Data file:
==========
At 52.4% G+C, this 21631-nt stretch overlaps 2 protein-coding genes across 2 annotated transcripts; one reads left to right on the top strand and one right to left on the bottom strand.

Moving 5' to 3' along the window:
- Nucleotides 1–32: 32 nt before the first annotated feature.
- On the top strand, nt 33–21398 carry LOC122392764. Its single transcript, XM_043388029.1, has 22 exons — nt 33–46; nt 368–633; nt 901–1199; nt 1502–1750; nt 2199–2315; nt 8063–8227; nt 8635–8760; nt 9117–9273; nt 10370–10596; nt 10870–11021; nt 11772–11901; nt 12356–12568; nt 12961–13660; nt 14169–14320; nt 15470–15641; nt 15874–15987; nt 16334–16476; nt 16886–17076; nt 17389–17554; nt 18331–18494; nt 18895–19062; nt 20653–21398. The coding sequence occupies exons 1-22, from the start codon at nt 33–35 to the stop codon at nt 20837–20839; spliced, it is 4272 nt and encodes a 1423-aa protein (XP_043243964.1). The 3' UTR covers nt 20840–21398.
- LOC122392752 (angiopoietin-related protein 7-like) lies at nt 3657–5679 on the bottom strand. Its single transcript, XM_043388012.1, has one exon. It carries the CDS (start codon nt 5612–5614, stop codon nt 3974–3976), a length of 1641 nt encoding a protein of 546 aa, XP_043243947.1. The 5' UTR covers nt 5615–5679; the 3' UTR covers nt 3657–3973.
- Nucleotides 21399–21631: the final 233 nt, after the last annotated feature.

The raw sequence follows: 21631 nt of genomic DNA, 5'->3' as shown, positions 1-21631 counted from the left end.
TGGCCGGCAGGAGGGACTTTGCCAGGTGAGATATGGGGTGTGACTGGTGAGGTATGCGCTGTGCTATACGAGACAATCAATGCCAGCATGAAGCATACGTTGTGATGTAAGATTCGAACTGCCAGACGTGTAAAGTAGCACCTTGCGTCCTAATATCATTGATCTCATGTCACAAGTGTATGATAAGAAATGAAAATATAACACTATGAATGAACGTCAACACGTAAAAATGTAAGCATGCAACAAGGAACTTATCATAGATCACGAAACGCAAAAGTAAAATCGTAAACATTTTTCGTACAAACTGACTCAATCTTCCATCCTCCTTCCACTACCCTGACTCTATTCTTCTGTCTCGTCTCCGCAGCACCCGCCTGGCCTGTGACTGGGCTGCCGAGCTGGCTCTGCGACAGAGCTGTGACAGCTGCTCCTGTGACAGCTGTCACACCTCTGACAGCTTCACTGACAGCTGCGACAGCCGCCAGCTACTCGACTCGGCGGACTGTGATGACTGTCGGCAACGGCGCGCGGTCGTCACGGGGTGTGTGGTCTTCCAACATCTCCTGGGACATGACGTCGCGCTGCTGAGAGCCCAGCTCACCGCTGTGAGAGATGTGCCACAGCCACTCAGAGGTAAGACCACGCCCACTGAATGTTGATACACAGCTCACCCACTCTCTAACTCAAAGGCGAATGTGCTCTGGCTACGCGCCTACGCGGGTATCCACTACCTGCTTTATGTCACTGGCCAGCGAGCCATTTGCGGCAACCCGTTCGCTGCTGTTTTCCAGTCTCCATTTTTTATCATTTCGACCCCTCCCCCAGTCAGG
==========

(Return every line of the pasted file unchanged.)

At 52.4% G+C, this 21631-nt stretch overlaps 2 protein-coding genes across 2 annotated transcripts; one reads left to right on the top strand and one right to left on the bottom strand.

Moving 5' to 3' along the window:
- Nucleotides 1–32: 32 nt before the first annotated feature.
- On the top strand, nt 33–21398 carry LOC122392764. Its single transcript, XM_043388029.1, has 22 exons — nt 33–46; nt 368–633; nt 901–1199; nt 1502–1750; nt 2199–2315; nt 8063–8227; nt 8635–8760; nt 9117–9273; nt 10370–10596; nt 10870–11021; nt 11772–11901; nt 12356–12568; nt 12961–13660; nt 14169–14320; nt 15470–15641; nt 15874–15987; nt 16334–16476; nt 16886–17076; nt 17389–17554; nt 18331–18494; nt 18895–19062; nt 20653–21398. The coding sequence occupies exons 1-22, from the start codon at nt 33–35 to the stop codon at nt 20837–20839; spliced, it is 4272 nt and encodes a 1423-aa protein (XP_043243964.1). The 3' UTR covers nt 20840–21398.
- LOC122392752 (angiopoietin-related protein 7-like) lies at nt 3657–5679 on the bottom strand. Its single transcript, XM_043388012.1, has one exon. It carries the CDS (start codon nt 5612–5614, stop codon nt 3974–3976), a length of 1641 nt encoding a protein of 546 aa, XP_043243947.1. The 5' UTR covers nt 5615–5679; the 3' UTR covers nt 3657–3973.
- Nucleotides 21399–21631: the final 233 nt, after the last annotated feature.

The raw sequence follows: 21631 nt of genomic DNA, 5'->3' as shown, positions 1-21631 counted from the left end.
TGGCCGGCAGGAGGGACTTTGCCAGGTGAGATATGGGGTGTGACTGGTGAGGTATGCGCTGTGCTATACGAGACAATCAATGCCAGCATGAAGCATACGTTGTGATGTAAGATTCGAACTGCCAGACGTGTAAAGTAGCACCTTGCGTCCTAATATCATTGATCTCATGTCACAAGTGTATGATAAGAAATGAAAATATAACACTATGAATGAACGTCAACACGTAAAAATGTAAGCATGCAACAAGGAACTTATCATAGATCACGAAACGCAAAAGTAAAATCGTAAACATTTTTCGTACAAACTGACTCAATCTTCCATCCTCCTTCCACTACCCTGACTCTATTCTTCTGTCTCGTCTCCGCAGCACCCGCCTGGCCTGTGACTGGGCTGCCGAGCTGGCTCTGCGACAGAGCTGTGACAGCTGCTCCTGTGACAGCTGTCACACCTCTGACAGCTTCACTGACAGCTGCGACAGCCGCCAGCTACTCGACTCGGCGGACTGTGATGACTGTCGGCAACGGCGCGCGGTCGTCACGGGGTGTGTGGTCTTCCAACATCTCCTGGGACATGACGTCGCGCTGCTGAGAGCCCAGCTCACCGCTGTGAGAGATGTGCCACAGCCACTCAGAGGTAAGACCACGCCCACTGAATGTTGATACACAGCTCACCCACTCTCTAACTCAAAGGCGAATGTGCTCTGGCTACGCGCCTACGCGGGTATCCACTACCTGCTTTATGTCACTGGCCAGCGAGCCATTTGCGGCAACCCGTTCGCTGCTGTTTTCCAGTCTCCATTTTTTATCATTTCGACCCCTCCCCCAGTCAGG